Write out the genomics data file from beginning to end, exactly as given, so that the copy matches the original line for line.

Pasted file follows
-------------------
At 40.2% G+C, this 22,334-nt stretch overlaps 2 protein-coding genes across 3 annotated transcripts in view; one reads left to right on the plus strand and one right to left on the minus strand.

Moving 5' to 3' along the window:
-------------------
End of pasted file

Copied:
At 40.2% G+C, this 22,334-nt stretch overlaps 2 protein-coding genes across 3 annotated transcripts in view; one reads left to right on the plus strand and one right to left on the minus strand.

Moving 5' to 3' along the window: